Visiting https://127.0.0.1:3333 in our web browser, we can see a login page for the admin website. You can sign in using the credentials that were just printed out in the terminal window, but you will have to change the credentials right after logging in for the first time.

After logging in, we will be granted access to Gophish’s dashboard page, which will allow us to change the settings of our phishing campaign.


Sending Profiles

A sending profile indicates where a phishing email originated from, and it requires that you have legitimate login credentials for a legitimate email service. For this example, I created the following Gmail account: jr2389ierfd9oj90osdijfi@gmail.com. Since this is just an example, I just randomly typed in a bunch of characters for my Gmail account username, but for an actual phishing test you would want to create an account on Gmail (or any other email service) with a less suspicious-sounding username.


If you are using Gmail, make sure that less secure app access is turned on. If less secure app access is turned off, then Gmail will not allow you to login from Gophish. If you are using some other email provider, make sure that it does not also have a similar option enabled.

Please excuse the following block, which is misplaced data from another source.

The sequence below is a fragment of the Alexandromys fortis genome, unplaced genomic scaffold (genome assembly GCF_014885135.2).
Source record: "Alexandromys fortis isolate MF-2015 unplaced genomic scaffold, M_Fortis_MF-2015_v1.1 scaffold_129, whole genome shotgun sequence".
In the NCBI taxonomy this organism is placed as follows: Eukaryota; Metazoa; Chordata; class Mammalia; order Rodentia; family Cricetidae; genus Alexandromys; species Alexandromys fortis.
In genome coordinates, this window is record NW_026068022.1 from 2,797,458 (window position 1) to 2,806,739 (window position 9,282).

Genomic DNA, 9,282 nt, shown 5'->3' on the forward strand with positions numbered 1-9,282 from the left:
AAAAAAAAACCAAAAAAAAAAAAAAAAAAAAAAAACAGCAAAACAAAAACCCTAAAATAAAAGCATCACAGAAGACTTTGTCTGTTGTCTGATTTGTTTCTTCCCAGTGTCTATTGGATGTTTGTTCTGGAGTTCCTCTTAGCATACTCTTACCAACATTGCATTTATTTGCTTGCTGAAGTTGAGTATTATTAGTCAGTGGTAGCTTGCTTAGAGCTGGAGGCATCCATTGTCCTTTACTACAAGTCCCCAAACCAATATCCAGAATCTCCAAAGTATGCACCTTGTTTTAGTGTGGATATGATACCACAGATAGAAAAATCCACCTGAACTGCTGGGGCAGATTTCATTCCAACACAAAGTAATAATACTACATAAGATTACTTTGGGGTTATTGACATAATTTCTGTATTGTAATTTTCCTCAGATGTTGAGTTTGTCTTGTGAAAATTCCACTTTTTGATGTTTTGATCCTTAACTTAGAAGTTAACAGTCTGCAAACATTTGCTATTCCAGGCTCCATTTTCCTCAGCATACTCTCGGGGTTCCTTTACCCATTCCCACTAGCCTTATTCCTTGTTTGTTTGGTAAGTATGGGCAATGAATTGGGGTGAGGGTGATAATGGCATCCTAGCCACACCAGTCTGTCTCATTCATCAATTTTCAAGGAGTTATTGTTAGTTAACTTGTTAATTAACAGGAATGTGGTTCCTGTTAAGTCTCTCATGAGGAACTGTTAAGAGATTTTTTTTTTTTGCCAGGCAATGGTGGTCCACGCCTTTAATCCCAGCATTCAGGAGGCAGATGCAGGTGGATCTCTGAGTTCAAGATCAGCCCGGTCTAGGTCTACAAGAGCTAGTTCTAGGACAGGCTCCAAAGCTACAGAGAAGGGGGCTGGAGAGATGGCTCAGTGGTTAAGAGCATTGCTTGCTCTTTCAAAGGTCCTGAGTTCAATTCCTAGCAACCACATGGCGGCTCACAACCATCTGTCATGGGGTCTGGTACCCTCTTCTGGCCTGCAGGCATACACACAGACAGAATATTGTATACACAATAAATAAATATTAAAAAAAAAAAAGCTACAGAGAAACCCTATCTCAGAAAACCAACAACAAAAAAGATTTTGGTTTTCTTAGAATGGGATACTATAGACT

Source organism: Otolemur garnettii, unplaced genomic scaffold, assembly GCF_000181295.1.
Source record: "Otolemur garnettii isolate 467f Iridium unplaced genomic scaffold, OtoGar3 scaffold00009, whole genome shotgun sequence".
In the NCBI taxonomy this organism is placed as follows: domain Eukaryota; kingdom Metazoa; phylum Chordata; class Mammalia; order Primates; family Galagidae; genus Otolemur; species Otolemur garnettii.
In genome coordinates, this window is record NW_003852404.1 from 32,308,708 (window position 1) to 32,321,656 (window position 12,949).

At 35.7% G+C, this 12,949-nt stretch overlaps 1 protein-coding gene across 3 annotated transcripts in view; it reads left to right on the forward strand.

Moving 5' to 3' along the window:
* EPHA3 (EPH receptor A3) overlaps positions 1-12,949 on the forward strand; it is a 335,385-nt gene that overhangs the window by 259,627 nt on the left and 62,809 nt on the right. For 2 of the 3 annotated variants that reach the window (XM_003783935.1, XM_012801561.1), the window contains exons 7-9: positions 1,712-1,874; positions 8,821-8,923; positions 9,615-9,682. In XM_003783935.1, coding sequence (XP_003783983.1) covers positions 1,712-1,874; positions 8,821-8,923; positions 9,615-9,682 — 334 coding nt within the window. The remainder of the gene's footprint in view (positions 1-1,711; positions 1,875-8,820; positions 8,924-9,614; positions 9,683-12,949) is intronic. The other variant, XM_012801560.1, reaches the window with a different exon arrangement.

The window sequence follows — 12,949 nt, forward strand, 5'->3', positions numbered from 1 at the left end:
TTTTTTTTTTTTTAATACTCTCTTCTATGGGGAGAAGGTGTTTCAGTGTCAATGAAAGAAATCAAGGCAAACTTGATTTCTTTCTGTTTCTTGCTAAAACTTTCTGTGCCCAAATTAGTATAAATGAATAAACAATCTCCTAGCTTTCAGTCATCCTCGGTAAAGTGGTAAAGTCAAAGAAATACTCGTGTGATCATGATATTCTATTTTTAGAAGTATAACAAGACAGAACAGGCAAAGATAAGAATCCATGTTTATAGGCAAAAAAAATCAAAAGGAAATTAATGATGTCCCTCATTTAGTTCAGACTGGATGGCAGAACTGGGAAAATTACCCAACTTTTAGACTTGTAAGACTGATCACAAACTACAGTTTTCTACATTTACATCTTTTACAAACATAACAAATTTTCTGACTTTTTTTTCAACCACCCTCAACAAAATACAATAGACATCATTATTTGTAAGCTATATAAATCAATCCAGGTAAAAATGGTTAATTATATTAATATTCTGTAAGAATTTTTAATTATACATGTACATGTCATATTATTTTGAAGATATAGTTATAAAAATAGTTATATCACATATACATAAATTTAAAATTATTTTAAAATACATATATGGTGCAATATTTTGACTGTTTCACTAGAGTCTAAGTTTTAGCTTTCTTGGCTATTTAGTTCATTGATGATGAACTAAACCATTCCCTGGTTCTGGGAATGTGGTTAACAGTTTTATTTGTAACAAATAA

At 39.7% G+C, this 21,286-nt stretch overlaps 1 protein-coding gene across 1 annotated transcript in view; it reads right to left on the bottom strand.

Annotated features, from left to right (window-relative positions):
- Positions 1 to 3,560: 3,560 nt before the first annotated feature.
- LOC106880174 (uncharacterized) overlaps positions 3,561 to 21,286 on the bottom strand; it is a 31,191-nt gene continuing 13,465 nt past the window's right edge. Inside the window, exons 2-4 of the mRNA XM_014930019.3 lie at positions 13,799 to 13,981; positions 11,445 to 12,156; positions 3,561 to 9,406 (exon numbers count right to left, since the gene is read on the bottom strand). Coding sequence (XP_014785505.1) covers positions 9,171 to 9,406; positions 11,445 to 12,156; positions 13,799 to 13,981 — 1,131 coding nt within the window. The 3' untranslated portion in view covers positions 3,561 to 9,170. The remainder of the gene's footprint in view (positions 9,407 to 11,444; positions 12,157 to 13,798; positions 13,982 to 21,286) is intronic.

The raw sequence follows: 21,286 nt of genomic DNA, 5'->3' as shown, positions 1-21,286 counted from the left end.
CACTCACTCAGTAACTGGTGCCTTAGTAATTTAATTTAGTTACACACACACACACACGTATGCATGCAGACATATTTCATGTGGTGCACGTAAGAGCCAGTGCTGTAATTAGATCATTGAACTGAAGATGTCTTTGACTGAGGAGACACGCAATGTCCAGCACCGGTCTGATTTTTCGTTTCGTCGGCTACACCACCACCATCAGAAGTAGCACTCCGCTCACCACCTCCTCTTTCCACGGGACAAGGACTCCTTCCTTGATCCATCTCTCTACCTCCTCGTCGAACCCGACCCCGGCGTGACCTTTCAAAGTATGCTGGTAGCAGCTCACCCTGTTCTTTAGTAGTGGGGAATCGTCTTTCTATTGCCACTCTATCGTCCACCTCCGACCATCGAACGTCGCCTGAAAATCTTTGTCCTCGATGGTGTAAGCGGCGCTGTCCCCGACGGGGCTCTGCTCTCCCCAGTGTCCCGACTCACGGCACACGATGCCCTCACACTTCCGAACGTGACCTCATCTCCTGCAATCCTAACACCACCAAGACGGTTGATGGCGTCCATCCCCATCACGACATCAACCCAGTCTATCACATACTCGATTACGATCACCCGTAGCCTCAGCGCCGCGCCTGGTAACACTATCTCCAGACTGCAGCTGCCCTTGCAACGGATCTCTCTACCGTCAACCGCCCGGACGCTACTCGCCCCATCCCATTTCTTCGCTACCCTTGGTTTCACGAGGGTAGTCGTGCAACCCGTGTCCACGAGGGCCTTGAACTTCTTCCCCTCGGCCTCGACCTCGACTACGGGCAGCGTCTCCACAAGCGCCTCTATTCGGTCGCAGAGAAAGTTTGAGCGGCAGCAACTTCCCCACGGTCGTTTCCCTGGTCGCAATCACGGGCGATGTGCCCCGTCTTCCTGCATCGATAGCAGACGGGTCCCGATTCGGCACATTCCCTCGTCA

Inside of Gophish’s interface, click on “Sending Profiles” on the left side. Then click on “+New Profile” to create a new Sending Profile. This should bring up a menu allowing you to edit the configuration options for your sending profile. The Name parameter can be set to whatever you believe will help you remember what the profile is used for. The From parameter should be set to your malicious email address. The Host parameter should be set equal to the SMTP server that is hosting your malicious email account (for Gmail accounts, this will be “smtp.google.com”). Finally, you will have to set the Username and Password parameters to the correct login credentials for your email account, so that Gophish can send emails from that account. Click “Save Profile” when you are done.